Is it illegal for employers to ask about salary history?

Heidi Buechner | August 15th, 2017

In addition to numerous federal, state, and local employment laws, which prohibit gender and racial discrimination against employees, several states and cities are banning inquiries into salary history in an effort to address pay inequities for women and minorities.  Employee advocates claim that, in determining an employee’s salary based upon their previous salary, employers exacerbate earning disparities such that they actually rise to the level of discrimination.  According to Emily Martin, general counsel for the National Women’s Law Center, “We know that when employers see some past salary, they’re likely to take that into account” in setting the employee’s starting pay, and “too often, when women are paid less than men, that pay disparity can follow them from job to job.”

Philadelphia was the first city in the U.S. to adopt a comprehensive “wage-gap” law, called the Wage Equity Law, which prohibits employers from making any inquiry into a job applicant’s wage history during any stage of the employment process.  However, the City of Philadelphia Chamber of Commerce has an ongoing lawsuit asserting that Wage Equity Law violates employers’ 1st amendment rights to free speech, and makes it harder for companies to determine employee wages and attract talent.  New York City enacted a similar law, prohibiting private employers from asking about a job applicant’s salary history until after an offer of employment has been made, and preventing employers from searching public records for the purpose of gaining salary history.

Other cities, states, and even Congress are considering similar legislation.  Massachusetts has also passed a salary history ban that prohibits private employers from asking applicants to disclose pay history until after the employer makes an offer, which will go into effect July 2018.  Several other states, including Delaware, Oregon, New Jersey, California, Illinois, and Maryland have recently passed similar salary history laws.  Cities such as San Francisco and Washington, D.C., as well as at least fifteen other states (Georgia, Maine, Connecticut, Iowa, Idaho, Mississippi, Montana, North Carolina, New York, Pennsylvania, Rhode Island, Texas, Virginia, Vermont, and Washington), are considering similar laws.  Notably, Congresswoman Eleanor Holmes Norton (Dem.-DC) has proposed making salary history questions illegal at the Federal level, with the Pay Equity for All Act of 2017, which would make salary history questions illegal in all 50 states.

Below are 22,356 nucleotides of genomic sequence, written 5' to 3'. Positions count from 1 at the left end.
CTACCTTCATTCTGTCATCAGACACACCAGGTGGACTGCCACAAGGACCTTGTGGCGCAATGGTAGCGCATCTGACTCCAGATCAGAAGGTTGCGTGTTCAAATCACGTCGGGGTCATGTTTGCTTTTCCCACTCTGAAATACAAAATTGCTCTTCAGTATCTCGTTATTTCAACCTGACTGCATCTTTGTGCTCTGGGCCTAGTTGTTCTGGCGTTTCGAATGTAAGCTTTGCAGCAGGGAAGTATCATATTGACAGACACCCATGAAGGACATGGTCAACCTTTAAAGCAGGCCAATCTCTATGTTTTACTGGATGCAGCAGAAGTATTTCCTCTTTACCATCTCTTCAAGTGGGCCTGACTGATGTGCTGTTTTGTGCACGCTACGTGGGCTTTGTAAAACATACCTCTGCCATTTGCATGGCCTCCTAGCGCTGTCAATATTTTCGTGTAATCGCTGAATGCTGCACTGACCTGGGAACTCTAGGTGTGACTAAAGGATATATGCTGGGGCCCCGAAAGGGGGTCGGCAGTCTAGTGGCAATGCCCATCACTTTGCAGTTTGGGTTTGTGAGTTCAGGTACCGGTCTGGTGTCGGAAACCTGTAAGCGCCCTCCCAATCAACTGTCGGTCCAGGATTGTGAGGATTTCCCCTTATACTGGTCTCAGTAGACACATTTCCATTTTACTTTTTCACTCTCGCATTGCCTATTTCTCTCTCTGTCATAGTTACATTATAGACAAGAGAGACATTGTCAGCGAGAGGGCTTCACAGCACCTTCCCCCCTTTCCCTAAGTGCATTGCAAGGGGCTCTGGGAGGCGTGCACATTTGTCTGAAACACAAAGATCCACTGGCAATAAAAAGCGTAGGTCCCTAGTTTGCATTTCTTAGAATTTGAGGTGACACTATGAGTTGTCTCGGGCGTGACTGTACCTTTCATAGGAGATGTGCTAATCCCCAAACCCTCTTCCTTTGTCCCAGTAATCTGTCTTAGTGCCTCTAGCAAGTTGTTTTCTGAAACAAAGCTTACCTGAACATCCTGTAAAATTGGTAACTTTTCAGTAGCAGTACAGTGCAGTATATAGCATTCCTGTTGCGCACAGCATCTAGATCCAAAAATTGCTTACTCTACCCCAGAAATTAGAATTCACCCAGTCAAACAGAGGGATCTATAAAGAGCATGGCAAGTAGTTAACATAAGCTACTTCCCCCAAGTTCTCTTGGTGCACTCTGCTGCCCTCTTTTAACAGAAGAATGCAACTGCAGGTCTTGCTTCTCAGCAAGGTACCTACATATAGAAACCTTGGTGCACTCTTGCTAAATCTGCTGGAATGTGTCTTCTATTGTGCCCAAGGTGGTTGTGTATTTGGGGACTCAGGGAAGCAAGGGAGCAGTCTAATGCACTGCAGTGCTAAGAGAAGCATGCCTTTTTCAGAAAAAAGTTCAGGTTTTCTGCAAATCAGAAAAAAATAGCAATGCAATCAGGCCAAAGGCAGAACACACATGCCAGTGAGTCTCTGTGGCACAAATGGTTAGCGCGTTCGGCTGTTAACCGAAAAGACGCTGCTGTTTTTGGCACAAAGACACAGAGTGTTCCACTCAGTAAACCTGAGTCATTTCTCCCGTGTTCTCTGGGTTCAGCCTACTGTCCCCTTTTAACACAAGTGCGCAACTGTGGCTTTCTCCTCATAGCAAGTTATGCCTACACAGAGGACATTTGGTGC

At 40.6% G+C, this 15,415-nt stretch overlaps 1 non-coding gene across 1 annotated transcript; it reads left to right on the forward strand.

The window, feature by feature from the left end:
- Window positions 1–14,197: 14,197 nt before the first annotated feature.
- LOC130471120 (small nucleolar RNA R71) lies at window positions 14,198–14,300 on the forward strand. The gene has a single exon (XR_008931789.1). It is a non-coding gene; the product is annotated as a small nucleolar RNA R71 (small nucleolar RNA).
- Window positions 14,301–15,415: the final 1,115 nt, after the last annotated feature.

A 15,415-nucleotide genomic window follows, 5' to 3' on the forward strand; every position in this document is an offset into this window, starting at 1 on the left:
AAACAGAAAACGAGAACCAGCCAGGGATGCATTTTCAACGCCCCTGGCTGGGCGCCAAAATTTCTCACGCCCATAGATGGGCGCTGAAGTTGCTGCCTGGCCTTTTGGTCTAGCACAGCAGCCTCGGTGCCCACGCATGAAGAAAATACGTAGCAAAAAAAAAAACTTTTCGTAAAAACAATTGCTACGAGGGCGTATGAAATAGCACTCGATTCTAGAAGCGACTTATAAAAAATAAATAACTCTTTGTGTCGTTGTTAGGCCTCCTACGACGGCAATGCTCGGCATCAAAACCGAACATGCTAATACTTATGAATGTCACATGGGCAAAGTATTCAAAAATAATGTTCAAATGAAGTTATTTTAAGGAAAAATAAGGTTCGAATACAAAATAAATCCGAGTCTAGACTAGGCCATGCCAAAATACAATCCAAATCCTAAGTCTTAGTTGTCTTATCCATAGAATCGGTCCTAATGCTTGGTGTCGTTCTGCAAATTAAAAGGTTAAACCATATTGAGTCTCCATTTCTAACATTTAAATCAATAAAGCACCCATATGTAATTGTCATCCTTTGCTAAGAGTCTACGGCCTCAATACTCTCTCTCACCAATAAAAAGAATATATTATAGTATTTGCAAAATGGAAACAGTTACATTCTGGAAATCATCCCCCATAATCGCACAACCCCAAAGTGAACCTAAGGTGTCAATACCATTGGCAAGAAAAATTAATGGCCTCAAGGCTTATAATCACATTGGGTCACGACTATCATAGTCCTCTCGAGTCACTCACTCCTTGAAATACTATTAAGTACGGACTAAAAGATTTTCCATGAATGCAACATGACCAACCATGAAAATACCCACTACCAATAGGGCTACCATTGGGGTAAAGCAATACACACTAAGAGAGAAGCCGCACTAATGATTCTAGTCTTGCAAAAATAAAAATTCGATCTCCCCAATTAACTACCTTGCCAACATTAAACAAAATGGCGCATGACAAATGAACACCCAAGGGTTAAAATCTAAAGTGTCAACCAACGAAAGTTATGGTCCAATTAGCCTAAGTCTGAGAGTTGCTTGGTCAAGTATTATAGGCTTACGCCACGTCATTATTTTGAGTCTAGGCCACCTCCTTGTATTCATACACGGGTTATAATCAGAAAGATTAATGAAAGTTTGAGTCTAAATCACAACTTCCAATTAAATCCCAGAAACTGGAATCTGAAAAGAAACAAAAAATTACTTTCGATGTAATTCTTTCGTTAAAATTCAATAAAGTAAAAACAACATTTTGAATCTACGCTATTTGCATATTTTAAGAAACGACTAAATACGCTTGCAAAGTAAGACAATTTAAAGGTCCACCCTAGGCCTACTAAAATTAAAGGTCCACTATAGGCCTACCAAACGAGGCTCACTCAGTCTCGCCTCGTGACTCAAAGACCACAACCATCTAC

Employers must be aware that violations of the new salary history laws may be reported by employees or applicants, and may result in fines or even jail time. For example, in New York City, the fine could be as high as $250,000 and under the Philadelphia law, the fine could be $2,000 per violation, plus 90 days in jail for repeat offenses.

Employers, employment agencies, and recruiters must be cognizant of these new laws, and prepare to develop measures for compliance, including updating employment policies, training employees involved in the application process, and removing salary inquiries on job applications.  Furthermore, Lydia Frank, Vice President of PayScale has advised employers to price the position, not the person.  “You’re trying to fill a certain role. What you should be doing is understanding the market rate for that role.”

e Pay Equity for All Act of 2017, which would make salary history questions illegal in all 50 states.

Employers must be aware that violations of the new salary history laws may be reported by employees or applicants, and may result in fines or even jail time. For example, in New York City, the fine could be as high as $250,000 and under the Philadelphia law, the fine could be $2,000 per violation, plus 90 days in jail for repeat offenses.

Employers, employment agencies, and recruiters must be cognizant of these new laws, and prepare to develop measures for compliance, including updating employment policies, training employees involved in the application process, and removing salary inquiries on job applications.  Furthermore, Lydia Frank, Vice President of PayScale has advised employers to price the position, not the person.  “You’re trying to fill a certain role. What you should be doing is understanding the market rate for that role.”